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I am working over the review for my next exam coming up in Calculus, and am stuck on this problem:

Prove that, if $\lim_{n \to \infty}a_n=a$ and $a>0$, then there exists a positive integer $N$ such that $a_n>0$ for all $n>N$.

So, first I thought of using the property of a limit, that is, let $\epsilon > 0$, because the sequence $\{a_n\}$ converges to $a$, we are able to write $|a_n-a|<\epsilon$. However, I'm not sure where to go from there.

Now, the problem seems to want a proof using the Archimedean Property, however I am unsure of how exactly to begin applying it, maybe assume that $|a_n-a|\geq 0$, and thus, I could find an integer $N$ such that, for all $n>N$, $0 < \frac{1}{n} < |a_n-a|$. However, I don't see how to get there.

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2 Answers 2

up vote 1 down vote accepted

Since $\,a>0\,$ there exists $\,\epsilon>0\,\,\,s.t.\,\,\,a-\epsilon>0\,$ . Now, there exists $$N_\epsilon\in\Bbb N\,\,\,s.t.\,\,\,n>N_\epsilon\Longrightarrow |a_n-a|<\epsilon$$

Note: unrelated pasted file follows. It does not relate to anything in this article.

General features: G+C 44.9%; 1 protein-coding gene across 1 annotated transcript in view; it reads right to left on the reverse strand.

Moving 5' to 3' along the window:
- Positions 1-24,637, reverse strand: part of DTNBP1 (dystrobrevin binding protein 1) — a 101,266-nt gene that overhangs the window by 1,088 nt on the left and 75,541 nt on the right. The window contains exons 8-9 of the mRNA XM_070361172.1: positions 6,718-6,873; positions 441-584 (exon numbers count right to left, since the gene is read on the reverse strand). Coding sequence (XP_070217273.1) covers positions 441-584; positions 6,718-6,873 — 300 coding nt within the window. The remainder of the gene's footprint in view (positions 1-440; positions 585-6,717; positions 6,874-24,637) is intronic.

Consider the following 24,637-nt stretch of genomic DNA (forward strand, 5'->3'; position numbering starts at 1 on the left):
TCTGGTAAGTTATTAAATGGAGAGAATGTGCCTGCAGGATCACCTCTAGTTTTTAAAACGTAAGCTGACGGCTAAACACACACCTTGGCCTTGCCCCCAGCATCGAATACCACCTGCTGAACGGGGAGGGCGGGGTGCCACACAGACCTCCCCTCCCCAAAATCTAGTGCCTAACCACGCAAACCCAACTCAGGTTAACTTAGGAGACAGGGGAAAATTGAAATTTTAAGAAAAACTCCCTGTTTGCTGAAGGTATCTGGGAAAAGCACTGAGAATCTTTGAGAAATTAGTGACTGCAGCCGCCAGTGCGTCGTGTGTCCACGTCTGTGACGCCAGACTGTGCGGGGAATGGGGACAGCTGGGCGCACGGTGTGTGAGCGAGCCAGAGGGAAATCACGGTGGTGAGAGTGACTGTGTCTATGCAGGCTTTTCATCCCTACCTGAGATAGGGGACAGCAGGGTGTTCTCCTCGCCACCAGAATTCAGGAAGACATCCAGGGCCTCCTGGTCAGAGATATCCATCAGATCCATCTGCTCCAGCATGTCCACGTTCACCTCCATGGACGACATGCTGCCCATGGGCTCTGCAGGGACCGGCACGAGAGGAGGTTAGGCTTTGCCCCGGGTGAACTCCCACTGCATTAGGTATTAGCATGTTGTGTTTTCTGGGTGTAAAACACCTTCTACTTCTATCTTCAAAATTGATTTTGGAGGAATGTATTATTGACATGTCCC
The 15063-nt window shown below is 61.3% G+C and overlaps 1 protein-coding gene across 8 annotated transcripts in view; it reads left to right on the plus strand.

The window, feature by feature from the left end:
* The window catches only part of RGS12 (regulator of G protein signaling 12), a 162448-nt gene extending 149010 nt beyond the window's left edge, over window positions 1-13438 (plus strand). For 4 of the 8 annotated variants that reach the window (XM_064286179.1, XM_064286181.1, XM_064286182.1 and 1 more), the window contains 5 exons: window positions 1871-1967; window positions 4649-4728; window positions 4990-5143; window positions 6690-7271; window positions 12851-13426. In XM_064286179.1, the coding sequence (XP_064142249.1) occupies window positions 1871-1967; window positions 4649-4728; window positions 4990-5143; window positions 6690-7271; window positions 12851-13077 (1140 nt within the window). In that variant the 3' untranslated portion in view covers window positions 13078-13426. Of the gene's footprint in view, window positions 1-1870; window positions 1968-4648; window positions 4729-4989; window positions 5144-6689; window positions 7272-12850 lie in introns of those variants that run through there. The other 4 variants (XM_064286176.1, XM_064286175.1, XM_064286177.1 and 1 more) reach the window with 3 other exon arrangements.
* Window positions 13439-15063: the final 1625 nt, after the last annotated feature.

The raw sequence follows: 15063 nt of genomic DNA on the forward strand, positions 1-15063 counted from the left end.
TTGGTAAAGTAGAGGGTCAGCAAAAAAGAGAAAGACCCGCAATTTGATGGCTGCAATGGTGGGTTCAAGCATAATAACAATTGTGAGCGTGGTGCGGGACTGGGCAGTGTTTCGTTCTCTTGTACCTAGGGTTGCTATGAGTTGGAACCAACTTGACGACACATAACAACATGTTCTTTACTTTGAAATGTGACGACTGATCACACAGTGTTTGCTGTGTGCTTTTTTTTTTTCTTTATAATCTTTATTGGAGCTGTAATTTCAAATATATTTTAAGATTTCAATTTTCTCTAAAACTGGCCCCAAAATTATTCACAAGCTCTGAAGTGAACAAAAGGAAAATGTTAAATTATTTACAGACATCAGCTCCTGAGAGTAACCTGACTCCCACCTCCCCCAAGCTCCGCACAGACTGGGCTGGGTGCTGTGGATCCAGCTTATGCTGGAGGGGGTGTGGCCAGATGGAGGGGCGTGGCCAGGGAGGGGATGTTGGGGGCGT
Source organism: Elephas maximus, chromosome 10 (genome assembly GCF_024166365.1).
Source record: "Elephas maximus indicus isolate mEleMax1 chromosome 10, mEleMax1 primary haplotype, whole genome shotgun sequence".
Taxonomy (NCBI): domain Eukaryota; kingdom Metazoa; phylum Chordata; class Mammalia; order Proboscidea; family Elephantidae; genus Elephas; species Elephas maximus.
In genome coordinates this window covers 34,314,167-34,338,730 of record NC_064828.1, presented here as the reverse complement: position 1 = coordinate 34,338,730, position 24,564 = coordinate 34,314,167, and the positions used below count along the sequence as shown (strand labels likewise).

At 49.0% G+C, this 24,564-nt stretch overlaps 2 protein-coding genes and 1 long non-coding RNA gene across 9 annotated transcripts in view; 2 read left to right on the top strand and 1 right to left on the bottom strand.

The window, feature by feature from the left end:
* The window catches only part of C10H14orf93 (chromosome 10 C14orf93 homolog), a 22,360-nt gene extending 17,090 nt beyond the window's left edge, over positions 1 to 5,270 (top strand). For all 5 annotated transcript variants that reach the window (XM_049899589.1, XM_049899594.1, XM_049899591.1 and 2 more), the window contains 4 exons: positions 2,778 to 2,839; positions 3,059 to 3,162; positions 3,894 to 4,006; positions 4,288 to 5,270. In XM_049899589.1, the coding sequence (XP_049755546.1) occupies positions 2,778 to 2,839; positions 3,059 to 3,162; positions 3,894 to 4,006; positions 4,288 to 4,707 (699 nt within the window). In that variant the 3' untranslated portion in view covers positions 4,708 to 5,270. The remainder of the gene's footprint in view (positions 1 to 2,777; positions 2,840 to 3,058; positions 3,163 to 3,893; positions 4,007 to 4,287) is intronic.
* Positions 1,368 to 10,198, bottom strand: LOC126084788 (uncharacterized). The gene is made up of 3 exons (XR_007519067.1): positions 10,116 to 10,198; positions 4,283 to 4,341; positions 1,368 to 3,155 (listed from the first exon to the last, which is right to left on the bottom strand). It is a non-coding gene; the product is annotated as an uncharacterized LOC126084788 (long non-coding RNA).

But

$$|a_n-a|<\epsilon\Longleftrightarrow a-\epsilon<a_n<a+\epsilon$$

Well, wrap the above up and end the argument.

By the way, you can choose $\,\epsilon=a/2\,$, say.

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Thank you, that helps a lot. Because $a-\epsilon < a_n < a+\epsilon$ and $a-\epsilon>0$, we then know that, for all $n>N_\epsilon$ that $0<a_n$. Thus that concludes the proof, because we now know that for some $n>N$ that $a_n>0$! It took me a bit of re-reading your answer to fully get that ha! Thank you. –  Alex Oct 23 '12 at 4:13

Hint: Let $\epsilon=\dfrac{a}{2}$. By the definition of limit, there is an $n$ such that if $n\gt N$ then $|a_n-a|\lt \epsilon$. Conclude from this that if $n\gt N$ then $a_n\gt 0$.

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